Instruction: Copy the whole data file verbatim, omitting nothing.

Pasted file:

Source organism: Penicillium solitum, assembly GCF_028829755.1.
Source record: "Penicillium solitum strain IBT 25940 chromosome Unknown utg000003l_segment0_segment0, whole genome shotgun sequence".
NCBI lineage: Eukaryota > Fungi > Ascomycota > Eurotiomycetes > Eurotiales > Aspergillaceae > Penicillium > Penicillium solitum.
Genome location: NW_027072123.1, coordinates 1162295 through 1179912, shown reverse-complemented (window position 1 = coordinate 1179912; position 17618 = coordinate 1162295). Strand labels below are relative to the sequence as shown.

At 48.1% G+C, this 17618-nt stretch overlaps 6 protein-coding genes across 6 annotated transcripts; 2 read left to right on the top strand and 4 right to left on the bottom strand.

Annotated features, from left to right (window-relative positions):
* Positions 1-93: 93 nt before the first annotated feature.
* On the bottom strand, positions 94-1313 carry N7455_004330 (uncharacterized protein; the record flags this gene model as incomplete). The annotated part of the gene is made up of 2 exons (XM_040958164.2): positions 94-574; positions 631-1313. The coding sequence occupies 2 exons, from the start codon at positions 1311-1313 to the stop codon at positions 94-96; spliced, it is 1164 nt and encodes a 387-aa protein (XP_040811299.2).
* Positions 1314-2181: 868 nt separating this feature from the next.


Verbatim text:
Source organism: Penicillium solitum, assembly GCF_028829755.1.
Source record: "Penicillium solitum strain IBT 25940 chromosome Unknown utg000003l_segment0_segment0, whole genome shotgun sequence".
NCBI lineage: Eukaryota > Fungi > Ascomycota > Eurotiomycetes > Eurotiales > Aspergillaceae > Penicillium > Penicillium solitum.
Genome location: NW_027072123.1, coordinates 1162295 through 1179912, shown reverse-complemented (window position 1 = coordinate 1179912; position 17618 = coordinate 1162295). Strand labels below are relative to the sequence as shown.

At 48.1% G+C, this 17618-nt stretch overlaps 6 protein-coding genes across 6 annotated transcripts; 2 read left to right on the top strand and 4 right to left on the bottom strand.

Annotated features, from left to right (window-relative positions):
* Positions 1-93: 93 nt before the first annotated feature.
* On the bottom strand, positions 94-1313 carry N7455_004330 (uncharacterized protein; the record flags this gene model as incomplete). The annotated part of the gene is made up of 2 exons (XM_040958164.2): positions 94-574; positions 631-1313. The coding sequence occupies 2 exons, from the start codon at positions 1311-1313 to the stop codon at positions 94-96; spliced, it is 1164 nt and encodes a 387-aa protein (XP_040811299.2).
* Positions 1314-2181: 868 nt separating this feature from the next.